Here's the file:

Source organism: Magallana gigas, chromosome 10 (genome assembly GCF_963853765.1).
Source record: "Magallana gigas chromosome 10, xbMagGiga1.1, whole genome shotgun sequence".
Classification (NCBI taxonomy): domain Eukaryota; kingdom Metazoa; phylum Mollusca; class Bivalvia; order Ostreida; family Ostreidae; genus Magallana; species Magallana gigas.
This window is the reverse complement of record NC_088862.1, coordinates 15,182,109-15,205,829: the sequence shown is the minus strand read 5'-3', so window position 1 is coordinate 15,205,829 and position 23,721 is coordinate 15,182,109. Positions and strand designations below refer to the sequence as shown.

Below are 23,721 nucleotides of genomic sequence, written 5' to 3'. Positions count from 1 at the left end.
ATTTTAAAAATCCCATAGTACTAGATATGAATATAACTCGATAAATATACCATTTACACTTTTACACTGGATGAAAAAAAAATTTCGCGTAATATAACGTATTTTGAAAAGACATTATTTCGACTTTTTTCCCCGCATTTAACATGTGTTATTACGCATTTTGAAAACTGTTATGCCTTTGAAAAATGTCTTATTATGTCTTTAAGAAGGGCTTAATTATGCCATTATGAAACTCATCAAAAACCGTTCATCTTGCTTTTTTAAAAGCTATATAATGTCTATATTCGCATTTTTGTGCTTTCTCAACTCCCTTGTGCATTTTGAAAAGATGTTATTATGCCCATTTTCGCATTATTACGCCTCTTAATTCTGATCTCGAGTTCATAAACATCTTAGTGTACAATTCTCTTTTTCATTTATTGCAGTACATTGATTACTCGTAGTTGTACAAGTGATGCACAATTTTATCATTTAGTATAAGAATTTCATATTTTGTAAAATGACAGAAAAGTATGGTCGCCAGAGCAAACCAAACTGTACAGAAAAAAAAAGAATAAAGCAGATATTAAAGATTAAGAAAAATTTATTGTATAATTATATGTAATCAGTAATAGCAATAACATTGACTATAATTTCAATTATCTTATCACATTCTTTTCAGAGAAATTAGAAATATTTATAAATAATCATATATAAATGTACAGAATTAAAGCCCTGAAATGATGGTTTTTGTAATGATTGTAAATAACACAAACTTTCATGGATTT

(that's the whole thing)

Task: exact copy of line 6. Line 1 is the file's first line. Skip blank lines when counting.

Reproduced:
ATTTTAAAAATCCCATAGTACTAGATATGAATATAACTCGATAAATATACCATTTACACTTTTACACTGGATGAAAAAAAAATTTCGCGTAATATAACGTATTTTGAAAAGACATTATTTCGACTTTTTTCCCCGCATTTAACATGTGTTATTACGCATTTTGAAAACTGTTATGCCTTTGAAAAATGTCTTATTATGTCTTTAAGAAGGGCTTAATTATGCCATTATGAAACTCATCAAAAACCGTTCATCTTGCTTTTTTAAAAGCTATATAATGTCTATATTCGCATTTTTGTGCTTTCTCAACTCCCTTGTGCATTTTGAAAAGATGTTATTATGCCCATTTTCGCATTATTACGCCTCTTAATTCTGATCTCGAGTTCATAAACATCTTAGTGTACAATTCTCTTTTTCATTTATTGCAGTACATTGATTACTCGTAGTTGTACAAGTGATGCACAATTTTATCATTTAGTATAAGAATTTCATATTTTGTAAAATGACAGAAAAGTATGGTCGCCAGAGCAAACCAAACTGTACAGAAAAAAAAAGAATAAAGCAGATATTAAAGATTAAGAAAAATTTATTGTATAATTATATGTAATCAGTAATAGCAATAACATTGACTATAATTTCAATTATCTTATCACATTCTTTTCAGAGAAATTAGAAATATTTATAAATAATCATATATAAATGTACAGAATTAAAGCCCTGAAATGATGGTTTTTGTAATGATTGTAAATAACACAAACTTTCATGGATTT